What Your Spouse Will NEVER Tell You About Your Success at Work (and 3 steps to fix it)

If there was a secret your spouse or partner was hiding from you, would you want to know?

If there was a ticking time bomb in their heart that YOU put there without knowing it, would you want them to tell you about it?

What if that thing they were hiding was buries so deep within themselves even THEY didn’t know it was there…until it exploded and demolished everything in range?

Over the years I’ve worked with couples in all sorts of situations, but one of the most difficult scenarios is this: one partner’s success at work is doing damage to the other partner’s soul…and neither one of them even knows it.

Maybe they fight about surface-level things or avoid conflict like the plague, but either way, there’s a growing gap between them and they have no idea how to fix it.

If this sounds like your situation, here’s a secret that can help, and if this isn’t your right-now reality, hopefully this can keep it from getting that way.

The more successful you are at work, the more likely your spouse feels IRRELEVANT.

Let me explain.

If you ask any good psychologist, counselor or mental health professional, they’ll tell you that one of the core elements of healthy relationships is that both partners are meeting each others’ needs.

Certainly not ALL of our needs can (or should) be met by our partners, but in stable relationships there tends to be a sense of balance, fairness, and mutual appreciation for what each person brings to the table.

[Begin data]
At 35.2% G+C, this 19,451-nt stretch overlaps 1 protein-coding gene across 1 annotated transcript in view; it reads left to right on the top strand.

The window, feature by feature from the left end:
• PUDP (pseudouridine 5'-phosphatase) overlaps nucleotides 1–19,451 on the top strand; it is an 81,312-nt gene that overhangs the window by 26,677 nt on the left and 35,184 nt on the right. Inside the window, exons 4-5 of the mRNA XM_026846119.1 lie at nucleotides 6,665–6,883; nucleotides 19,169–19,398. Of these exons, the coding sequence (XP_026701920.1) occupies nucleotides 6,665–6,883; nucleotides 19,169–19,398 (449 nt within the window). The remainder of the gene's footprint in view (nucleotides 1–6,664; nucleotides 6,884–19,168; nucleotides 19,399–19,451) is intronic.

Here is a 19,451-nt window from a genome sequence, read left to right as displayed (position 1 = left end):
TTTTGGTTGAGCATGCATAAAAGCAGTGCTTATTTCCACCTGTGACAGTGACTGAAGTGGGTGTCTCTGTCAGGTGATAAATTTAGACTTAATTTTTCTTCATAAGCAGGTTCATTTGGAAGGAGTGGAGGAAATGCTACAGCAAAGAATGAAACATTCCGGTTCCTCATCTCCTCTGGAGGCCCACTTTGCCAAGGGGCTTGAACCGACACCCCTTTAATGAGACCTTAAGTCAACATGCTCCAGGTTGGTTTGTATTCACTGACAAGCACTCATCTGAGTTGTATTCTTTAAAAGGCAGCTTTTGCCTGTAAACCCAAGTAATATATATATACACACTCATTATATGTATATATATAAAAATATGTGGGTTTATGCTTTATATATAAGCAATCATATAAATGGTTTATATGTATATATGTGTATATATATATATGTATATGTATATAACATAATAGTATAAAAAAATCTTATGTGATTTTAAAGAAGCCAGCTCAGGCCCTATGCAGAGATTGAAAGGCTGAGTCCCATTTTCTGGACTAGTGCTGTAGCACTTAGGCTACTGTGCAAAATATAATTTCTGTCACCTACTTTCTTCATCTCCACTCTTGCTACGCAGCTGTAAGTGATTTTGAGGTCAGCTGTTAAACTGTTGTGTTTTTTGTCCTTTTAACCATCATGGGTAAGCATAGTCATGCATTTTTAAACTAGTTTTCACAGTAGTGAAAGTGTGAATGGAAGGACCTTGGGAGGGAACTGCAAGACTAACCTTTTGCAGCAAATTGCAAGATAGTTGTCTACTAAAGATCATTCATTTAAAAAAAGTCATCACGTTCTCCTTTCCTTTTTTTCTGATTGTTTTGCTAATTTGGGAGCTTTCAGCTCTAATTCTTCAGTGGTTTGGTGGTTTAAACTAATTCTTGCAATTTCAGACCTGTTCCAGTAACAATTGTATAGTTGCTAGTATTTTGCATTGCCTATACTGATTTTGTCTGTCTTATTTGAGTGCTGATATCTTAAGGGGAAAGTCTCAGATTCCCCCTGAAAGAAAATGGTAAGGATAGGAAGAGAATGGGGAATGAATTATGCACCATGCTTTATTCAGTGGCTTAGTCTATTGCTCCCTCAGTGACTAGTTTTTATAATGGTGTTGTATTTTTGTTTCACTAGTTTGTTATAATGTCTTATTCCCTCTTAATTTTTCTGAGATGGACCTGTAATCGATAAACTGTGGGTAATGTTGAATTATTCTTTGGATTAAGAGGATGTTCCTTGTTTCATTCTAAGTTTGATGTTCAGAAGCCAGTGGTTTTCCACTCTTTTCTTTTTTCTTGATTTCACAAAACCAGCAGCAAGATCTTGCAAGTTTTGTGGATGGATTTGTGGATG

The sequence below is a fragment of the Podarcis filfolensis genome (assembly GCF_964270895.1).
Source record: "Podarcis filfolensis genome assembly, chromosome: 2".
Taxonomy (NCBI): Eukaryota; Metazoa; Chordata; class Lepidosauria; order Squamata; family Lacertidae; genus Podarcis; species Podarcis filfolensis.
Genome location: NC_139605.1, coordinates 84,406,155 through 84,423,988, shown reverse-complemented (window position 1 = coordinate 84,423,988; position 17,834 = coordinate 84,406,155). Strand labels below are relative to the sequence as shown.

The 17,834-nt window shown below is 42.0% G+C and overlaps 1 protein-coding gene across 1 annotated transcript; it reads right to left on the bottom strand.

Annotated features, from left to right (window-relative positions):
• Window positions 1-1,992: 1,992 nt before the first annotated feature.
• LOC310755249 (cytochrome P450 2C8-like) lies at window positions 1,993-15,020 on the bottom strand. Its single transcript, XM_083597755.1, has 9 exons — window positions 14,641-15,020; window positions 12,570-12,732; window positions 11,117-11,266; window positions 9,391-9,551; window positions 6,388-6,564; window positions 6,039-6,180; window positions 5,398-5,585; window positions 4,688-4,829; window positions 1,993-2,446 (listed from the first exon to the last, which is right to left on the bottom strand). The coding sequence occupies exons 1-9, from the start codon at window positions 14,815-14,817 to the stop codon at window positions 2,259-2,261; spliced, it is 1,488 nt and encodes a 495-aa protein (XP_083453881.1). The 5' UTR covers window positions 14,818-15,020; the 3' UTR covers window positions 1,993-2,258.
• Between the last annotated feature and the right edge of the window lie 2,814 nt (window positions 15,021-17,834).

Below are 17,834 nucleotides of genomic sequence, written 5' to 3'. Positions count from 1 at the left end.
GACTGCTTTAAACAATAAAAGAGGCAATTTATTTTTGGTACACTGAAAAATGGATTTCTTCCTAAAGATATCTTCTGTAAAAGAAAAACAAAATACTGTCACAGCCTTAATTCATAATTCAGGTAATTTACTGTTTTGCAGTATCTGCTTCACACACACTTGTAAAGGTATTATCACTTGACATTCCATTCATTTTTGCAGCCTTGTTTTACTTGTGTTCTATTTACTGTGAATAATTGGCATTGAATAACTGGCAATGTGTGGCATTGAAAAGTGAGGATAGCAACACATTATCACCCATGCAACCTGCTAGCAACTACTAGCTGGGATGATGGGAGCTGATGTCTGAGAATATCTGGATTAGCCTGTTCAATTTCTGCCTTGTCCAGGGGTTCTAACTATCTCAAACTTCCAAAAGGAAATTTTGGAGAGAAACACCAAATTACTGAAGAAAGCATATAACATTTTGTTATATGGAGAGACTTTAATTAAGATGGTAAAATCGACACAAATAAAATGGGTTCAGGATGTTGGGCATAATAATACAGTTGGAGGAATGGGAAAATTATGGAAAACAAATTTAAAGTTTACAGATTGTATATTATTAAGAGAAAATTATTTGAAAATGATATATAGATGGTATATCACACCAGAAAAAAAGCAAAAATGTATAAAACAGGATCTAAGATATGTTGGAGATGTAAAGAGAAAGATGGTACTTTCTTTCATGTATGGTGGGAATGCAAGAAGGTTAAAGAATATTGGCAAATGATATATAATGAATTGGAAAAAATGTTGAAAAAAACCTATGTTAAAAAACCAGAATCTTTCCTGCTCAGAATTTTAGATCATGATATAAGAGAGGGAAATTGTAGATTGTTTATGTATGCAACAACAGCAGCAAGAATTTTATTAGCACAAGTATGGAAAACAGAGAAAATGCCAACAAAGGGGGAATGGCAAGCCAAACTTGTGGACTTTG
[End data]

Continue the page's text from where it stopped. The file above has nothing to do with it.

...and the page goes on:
But what if your needs are being met by someone or something else?

What if the place you go to feel good about your life isn’t your home, but your office?

What often happens in that case is even though you may not be mistreating your partner at all, they feel like a bystander at best or a burden at worst and that’s a very, very uncomfortable place to be.

To make matters worse, for many people that nagging feeling is hard to identify, much less deal with. 

It’s much easier to point the finger at you and say, “You don’t spend enough time with _____” or “You’re not doing X-Y-Z…” but in reality, those actions (or inactions) aren’t the issue at all.

The issue is WHY you are doing them, and HOW they are making your partner feel.

So, if your spouse or partner is feeling irrelevant, how can you fix it? Here’s three steps.

1) ASK them if they feel irrelevant/unneeded/unimportant in your life. You’d be surprised at just how often people really can identify deep emotions like these if you give them some language to work with.

2) TELL them exactly how you still need them (prepare these points in advance), and how their presence in your life really DOES make a difference for the better (and an apology for making them feel irrelevant can go a long way, too.)

3) SHOW them you appreciate them through little gestures in the days and weeks ahead. Notes, texts, gifts, even just ongoing verbal encouragement about how much they help you can be a great place to start.

Will doing these steps one time fix the issue overnight? Of course not.

But, if you use them as a starting place to build some better habits, you might be surprised at how quickly things can turn around.


(p.s. You probably know that one of the BIGGEST pitfalls of many relationships (personal or business) is poor communication. If you could use some help in that area, I’ve developed a free tool I call “The L.C.P.R. Cycle” that can help you turn conflict into connection. If you want it, send me a message and I’ll send it your way!)


Photo by Jonathan Pielmayer on Unsplash


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